While candy can contribute to overweight, it isn’t usually the culprit. Candy was around long before the modern-day problem of obesity. Research indicates that those who eat candy may weigh less, not because candy doesn’t have calories (we wish), but because normal weight people incorporate it as part of a healthy diet. Interestingly, one study of 1,000 U. S. children and teens found that those who ate candy were less likely to be overweight than those who did not. I can attest to that. As a child, my parents allowed me to eat way too much candy, and yet I remained very thin.

According to the National Confectioners Association, depriving oneself of candy to lose weight may backfire. More than 70 percent of adults quit trying to eat healthy because they associate a healthy diet with giving up favorite foods. Not so.

If you receive sweets this Valentine’s Day, keep moderation in mind and ration to less than 100 calories per day. Select small, individual portions of chocolates and candies. If you choose candies other than chocolate, “Treat Right” lists the number of pieces equal to 50 to 100 calories. It isn’t uncommon for me to keep boxed chocolates a year or longer in my freezer. When the urge for chocolate strikes me, I retrieve one piece and leave the rest frozen. If the temptation to consume the entire box overwhelms you, take a piece or two, share with others, and freeze immediately. Take pleasure in allowing each piece to melt in your mouth and last for a long time. Enjoy your Valentine’s Day guilt-free with candy.

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What better time to talk about sweets than February. Romantics may express love to their Valentines with a box of candy.  Such treats have lots of sugar. As you gobble down those tasty morsels, will you think about health? Facts about sugars and sweeteners may help salve your conscience. Not all sweets are the same. Those heart-shaped goodies may contain one or all three categories of sweeteners: caloric sweeteners, sugar alcohols, or artificial sweeteners.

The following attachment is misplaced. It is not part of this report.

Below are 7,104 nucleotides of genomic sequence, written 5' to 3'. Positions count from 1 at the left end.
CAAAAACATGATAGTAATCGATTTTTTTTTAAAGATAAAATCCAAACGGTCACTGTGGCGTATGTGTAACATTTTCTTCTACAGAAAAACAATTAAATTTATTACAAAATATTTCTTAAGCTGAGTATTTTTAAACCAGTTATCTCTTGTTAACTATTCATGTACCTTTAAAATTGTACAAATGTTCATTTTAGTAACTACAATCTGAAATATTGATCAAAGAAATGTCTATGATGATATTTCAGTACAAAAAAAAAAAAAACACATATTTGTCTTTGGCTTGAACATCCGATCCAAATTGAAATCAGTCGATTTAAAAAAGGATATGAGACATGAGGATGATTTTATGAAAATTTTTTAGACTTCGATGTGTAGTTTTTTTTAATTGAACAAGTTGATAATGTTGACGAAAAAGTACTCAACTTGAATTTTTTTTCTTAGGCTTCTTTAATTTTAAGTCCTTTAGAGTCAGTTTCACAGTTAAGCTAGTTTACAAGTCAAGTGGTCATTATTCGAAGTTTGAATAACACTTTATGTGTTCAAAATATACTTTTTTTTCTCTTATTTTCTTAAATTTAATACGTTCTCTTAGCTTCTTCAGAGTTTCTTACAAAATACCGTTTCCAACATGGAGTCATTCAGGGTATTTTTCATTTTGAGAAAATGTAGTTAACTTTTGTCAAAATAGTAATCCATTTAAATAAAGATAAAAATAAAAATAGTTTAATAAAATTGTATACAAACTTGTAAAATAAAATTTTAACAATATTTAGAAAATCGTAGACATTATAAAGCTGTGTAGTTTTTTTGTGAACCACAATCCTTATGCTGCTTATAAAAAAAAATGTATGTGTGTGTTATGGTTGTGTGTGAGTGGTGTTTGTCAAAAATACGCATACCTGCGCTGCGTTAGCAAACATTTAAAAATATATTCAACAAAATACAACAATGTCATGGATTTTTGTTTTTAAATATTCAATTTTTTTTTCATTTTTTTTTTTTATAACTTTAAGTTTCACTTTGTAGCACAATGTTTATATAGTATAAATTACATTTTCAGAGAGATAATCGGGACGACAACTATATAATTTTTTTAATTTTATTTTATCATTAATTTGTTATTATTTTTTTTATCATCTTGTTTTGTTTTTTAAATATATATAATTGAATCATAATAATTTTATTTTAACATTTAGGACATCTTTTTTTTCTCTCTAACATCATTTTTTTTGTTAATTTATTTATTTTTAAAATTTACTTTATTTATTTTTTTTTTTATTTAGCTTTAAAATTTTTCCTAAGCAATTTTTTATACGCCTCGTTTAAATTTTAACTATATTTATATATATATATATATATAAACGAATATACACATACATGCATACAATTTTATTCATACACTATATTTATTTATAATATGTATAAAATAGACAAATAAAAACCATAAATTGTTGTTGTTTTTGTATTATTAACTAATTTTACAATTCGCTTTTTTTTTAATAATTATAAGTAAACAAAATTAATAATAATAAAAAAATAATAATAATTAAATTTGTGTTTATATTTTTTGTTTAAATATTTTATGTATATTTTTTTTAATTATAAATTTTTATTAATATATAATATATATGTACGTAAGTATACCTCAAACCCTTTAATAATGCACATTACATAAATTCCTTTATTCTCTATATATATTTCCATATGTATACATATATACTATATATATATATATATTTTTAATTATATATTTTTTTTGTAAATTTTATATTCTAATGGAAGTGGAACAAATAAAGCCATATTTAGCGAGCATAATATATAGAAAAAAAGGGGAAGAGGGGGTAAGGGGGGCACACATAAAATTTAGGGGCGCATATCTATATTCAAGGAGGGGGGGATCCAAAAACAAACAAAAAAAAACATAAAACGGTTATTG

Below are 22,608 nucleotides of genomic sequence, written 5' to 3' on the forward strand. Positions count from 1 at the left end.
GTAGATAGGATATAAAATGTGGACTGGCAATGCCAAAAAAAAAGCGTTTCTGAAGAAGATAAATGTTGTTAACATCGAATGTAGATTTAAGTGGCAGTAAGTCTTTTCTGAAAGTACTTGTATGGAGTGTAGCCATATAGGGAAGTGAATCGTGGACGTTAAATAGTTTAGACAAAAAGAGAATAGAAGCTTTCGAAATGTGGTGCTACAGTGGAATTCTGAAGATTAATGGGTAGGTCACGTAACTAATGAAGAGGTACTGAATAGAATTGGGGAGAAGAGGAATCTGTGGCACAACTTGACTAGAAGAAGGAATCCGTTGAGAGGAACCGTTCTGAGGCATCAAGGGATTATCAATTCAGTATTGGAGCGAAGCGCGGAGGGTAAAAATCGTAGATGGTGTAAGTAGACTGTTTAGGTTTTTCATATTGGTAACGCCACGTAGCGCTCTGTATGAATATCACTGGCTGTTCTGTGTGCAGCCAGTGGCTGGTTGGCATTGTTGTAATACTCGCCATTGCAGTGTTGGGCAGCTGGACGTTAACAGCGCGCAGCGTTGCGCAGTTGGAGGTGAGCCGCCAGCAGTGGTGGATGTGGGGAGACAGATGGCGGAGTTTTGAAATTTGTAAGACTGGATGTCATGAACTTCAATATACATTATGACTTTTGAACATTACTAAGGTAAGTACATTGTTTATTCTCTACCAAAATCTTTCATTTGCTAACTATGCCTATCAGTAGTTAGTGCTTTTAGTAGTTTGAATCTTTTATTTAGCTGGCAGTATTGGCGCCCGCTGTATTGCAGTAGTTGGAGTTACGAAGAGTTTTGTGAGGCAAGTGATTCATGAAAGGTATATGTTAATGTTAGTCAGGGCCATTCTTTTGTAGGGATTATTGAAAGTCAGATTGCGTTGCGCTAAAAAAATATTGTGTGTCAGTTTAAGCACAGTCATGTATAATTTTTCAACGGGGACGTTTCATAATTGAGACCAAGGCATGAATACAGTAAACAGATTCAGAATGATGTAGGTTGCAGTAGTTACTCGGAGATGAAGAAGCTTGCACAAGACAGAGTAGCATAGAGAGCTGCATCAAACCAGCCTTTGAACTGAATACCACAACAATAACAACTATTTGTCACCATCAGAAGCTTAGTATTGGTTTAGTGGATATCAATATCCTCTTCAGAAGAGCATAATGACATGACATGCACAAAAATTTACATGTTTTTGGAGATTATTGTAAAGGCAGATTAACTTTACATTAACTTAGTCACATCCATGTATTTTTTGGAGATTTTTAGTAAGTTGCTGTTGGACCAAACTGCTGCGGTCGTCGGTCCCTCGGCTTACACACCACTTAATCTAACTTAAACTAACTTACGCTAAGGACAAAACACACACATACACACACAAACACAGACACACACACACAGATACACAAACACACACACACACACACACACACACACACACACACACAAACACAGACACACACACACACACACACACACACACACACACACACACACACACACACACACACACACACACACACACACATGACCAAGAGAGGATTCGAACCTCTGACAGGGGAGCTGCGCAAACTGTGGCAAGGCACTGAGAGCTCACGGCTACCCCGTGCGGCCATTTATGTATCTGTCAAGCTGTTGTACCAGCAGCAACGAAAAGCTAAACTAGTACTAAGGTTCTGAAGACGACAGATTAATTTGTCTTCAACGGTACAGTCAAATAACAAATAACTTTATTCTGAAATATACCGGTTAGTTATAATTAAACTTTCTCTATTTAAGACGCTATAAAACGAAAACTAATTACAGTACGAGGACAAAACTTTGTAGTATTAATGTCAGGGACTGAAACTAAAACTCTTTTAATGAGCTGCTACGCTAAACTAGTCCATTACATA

The most familiar caloric sweetener is sugar (sucrose). Sugar appeals to all ages. Most folks seem to come wired to enjoy sweet tastes. Is that a bad thing? Are there good or bad sugars?   

That depends on who you ask. According to the American Heart Association, most women should not consume more than 100 calories per day from sugar and most men should limit their daily intake to150 calories. That’s approximately six and nine teaspoons, respectively. On average, though, Americans eat or drink the equivalent of more than twenty-two teaspoons of sugar daily for a total of about 350 calories. To put into perspective, one twelve-ounce cola has about eight teaspoons of sugar.

America’s Sweet Tooth

The use of sugar steadily increased to an average U.S. annual intake of nearly 135 pounds. That’s a lot of sugar, and those calories can pack on pounds. Should you cut back on this favored food item?

The Sugar Association maintains that sugar is not the culprit. Many health professionals agree. Sugar is not harmful in reasonable amounts.

Some people have more of a sweet tooth than others. If you are one of those, keep candy and other sugary foods out of sight. Better yet—don’t have it in your house.

As Valentine’s Day approaches, will that candy affect your health? Will it make you fat? Read next week to find out. You may be surprised.